Gevo, Inc. announced it has completed production of the world’s first cellulosic renewable jet fuel that is specified for commercial flights. Gevo has adapted its patented technologies to convert cellulosic sugars derived from wood waste into renewable isobutanol, which was then further converted into Gevo’s Alcohol-to-Jet fuel (ATJ) fuel. This ATJ meets the ASTM D7566 specification allowing it to be used for commercial flights. The revisions to the ASTM D7566 specification, which occurred earlier this year, includes ATJ derived from renewable isobutanol, regardless of the carbohydrate feedstock (i.e. cellulosics, corn, sugar cane, molasses, etc.).
Gevo produced over 1,000 gallons of the cellulosic ATJ. Alaska Airlines is expected to fly the first commercial flight using this cellulosic jet fuel in the next few months. Gevo believes that this would be the first ever commercial flight flown with a cellulosic renewable jet fuel. This follows on the back of the two commercial flights that were flown by Alaska Airlines on Gevo’s ATJ in June of this year. The ATJ for the June flights was derived from isobutanol produced at Gevo’s Luverne, MN, production facility using sustainable corn as the sugar feedstock.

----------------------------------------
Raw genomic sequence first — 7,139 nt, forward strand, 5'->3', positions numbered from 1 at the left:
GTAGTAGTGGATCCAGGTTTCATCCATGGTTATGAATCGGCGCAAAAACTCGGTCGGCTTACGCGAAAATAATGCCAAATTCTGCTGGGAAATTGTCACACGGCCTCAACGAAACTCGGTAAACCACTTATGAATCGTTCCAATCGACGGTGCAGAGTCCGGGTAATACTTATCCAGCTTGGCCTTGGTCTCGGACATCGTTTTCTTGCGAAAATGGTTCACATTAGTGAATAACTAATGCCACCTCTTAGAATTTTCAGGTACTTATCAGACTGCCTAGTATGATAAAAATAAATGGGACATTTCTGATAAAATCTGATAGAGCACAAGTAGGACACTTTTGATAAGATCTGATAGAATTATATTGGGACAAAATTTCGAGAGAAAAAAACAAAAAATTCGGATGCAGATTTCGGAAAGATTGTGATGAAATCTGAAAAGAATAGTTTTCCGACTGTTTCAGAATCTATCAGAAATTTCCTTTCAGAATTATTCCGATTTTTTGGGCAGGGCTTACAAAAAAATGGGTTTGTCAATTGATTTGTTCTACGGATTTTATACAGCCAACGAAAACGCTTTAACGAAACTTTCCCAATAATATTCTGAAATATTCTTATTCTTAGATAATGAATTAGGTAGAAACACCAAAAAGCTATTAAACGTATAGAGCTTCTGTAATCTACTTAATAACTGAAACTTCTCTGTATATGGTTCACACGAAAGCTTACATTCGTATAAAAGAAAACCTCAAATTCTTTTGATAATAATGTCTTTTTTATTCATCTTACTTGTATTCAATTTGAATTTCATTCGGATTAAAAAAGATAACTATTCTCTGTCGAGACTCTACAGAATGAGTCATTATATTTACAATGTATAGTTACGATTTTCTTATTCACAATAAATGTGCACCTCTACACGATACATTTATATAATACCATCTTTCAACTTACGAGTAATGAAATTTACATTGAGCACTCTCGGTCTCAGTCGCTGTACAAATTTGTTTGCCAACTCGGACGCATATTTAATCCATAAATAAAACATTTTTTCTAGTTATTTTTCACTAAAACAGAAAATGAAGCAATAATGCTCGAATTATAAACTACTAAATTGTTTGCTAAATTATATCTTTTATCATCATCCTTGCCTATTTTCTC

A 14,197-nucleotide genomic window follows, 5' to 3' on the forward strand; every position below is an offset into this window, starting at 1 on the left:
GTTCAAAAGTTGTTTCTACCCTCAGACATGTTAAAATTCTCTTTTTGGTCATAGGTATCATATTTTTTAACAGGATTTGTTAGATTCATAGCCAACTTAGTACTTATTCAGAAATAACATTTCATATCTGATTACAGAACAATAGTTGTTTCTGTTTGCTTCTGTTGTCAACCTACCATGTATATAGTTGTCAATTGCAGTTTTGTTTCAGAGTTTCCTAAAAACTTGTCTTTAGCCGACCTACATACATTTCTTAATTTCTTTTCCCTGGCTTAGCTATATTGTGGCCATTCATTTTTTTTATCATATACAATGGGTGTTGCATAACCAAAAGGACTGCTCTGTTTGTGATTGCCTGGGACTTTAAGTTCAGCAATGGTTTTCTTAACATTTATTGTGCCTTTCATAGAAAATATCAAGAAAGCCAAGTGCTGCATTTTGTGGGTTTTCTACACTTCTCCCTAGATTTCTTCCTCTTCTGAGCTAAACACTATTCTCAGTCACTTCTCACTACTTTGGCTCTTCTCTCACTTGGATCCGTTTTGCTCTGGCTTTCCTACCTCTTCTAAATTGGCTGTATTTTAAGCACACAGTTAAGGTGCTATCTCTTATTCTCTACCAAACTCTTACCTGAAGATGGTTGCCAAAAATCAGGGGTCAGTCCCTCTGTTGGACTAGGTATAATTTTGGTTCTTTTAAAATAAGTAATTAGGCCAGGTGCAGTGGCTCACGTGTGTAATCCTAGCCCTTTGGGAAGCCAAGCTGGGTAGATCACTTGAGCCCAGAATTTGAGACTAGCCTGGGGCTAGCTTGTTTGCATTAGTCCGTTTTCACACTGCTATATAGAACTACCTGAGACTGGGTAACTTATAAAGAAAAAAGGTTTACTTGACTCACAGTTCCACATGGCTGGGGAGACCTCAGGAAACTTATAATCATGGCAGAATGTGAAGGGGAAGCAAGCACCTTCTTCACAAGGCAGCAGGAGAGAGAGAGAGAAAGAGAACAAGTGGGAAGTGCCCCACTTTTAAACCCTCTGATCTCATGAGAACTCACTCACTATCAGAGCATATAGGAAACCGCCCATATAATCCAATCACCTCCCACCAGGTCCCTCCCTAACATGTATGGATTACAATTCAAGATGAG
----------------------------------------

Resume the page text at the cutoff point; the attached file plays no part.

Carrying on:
The cellulosic ATJ was produced in conjunction with the Northwest Advanced Renewables Alliance (NARA). NARA supplied the sugars that were derived from forest residuals in the Pacific Northwest. Gevo produced the cellulosic renewable isobutanol at its demonstration facility in St. Joseph, MO, that it jointly operates with ICM Inc. The cellulosic renewable isobutanol was then transported to Gevo’s biorefinery facility in Silsbee, TX, that Gevo operates with South Hampton Resources where the cellulosic renewable isobutanol was converted into ATJ.
“I have long championed the development of commercial jet fuel made from renewable sources. It was what we first envisioned when the Virgin Green Fund invested in Gevo with the aim of developing fuel from cellulosic materials such as wood waste. I am very pleased the first commercial flight using Gevo’s cellulosic jet fuel is to be flown soon by Alaska Airlines, as we look to move the aviation industry towards a renewable future,” said Sir Richard Branson.
“Gevo’s production of this cellulosic ATJ removes all doubt that cellulosic sugars can be successfully converted into isobutanol using Gevo’s technology. Gevo’s ATJ technology then reliably converts isobutanol into renewable jet fuel, regardless of the sugar source. I’m looking forward to seeing this fuel power an Alaska Airlines flight in the near future. I wish to congratulate our team at Gevo, all the other NARA members, and thank the U.S. Department of Agriculture, National Institute of Food and Agriculture, who funded the work,” said Dr. Patrick Gruber, Gevo’s Chief Executive Officer.